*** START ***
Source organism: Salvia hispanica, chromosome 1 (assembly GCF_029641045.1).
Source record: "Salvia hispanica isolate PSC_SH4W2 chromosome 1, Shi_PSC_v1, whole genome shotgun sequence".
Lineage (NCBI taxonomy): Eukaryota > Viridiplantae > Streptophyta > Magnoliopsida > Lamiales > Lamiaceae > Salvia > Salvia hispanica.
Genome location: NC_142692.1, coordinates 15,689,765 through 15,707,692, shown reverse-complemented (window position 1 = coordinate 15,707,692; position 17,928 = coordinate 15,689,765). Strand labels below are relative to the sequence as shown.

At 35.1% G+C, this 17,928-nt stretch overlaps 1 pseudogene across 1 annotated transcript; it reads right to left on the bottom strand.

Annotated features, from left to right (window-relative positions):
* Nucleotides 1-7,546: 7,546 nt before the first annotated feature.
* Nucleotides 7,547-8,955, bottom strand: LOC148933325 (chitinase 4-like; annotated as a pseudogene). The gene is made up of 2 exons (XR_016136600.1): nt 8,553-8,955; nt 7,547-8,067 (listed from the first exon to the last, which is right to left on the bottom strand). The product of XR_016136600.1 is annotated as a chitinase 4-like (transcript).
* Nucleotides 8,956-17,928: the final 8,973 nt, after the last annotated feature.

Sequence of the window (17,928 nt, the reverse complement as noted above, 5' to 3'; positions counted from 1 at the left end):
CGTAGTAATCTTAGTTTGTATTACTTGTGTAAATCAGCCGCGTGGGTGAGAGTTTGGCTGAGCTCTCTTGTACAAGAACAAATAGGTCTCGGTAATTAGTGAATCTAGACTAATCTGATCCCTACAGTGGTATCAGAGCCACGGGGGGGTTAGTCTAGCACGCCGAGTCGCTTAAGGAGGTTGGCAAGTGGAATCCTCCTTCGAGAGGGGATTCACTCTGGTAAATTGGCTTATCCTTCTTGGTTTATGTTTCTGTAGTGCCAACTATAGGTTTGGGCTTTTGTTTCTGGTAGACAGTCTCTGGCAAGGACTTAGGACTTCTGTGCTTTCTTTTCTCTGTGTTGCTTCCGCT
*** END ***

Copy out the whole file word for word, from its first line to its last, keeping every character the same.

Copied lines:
Source organism: Salvia hispanica, chromosome 1 (assembly GCF_029641045.1).
Source record: "Salvia hispanica isolate PSC_SH4W2 chromosome 1, Shi_PSC_v1, whole genome shotgun sequence".
Lineage (NCBI taxonomy): Eukaryota > Viridiplantae > Streptophyta > Magnoliopsida > Lamiales > Lamiaceae > Salvia > Salvia hispanica.
Genome location: NC_142692.1, coordinates 15,689,765 through 15,707,692, shown reverse-complemented (window position 1 = coordinate 15,707,692; position 17,928 = coordinate 15,689,765). Strand labels below are relative to the sequence as shown.

At 35.1% G+C, this 17,928-nt stretch overlaps 1 pseudogene across 1 annotated transcript; it reads right to left on the bottom strand.

Annotated features, from left to right (window-relative positions):
* Nucleotides 1-7,546: 7,546 nt before the first annotated feature.
* Nucleotides 7,547-8,955, bottom strand: LOC148933325 (chitinase 4-like; annotated as a pseudogene). The gene is made up of 2 exons (XR_016136600.1): nt 8,553-8,955; nt 7,547-8,067 (listed from the first exon to the last, which is right to left on the bottom strand). The product of XR_016136600.1 is annotated as a chitinase 4-like (transcript).
* Nucleotides 8,956-17,928: the final 8,973 nt, after the last annotated feature.

Sequence of the window (17,928 nt, the reverse complement as noted above, 5' to 3'; positions counted from 1 at the left end):
CGTAGTAATCTTAGTTTGTATTACTTGTGTAAATCAGCCGCGTGGGTGAGAGTTTGGCTGAGCTCTCTTGTACAAGAACAAATAGGTCTCGGTAATTAGTGAATCTAGACTAATCTGATCCCTACAGTGGTATCAGAGCCACGGGGGGGTTAGTCTAGCACGCCGAGTCGCTTAAGGAGGTTGGCAAGTGGAATCCTCCTTCGAGAGGGGATTCACTCTGGTAAATTGGCTTATCCTTCTTGGTTTATGTTTCTGTAGTGCCAACTATAGGTTTGGGCTTTTGTTTCTGGTAGACAGTCTCTGGCAAGGACTTAGGACTTCTGTGCTTTCTTTTCTCTGTGTTGCTTCCGCT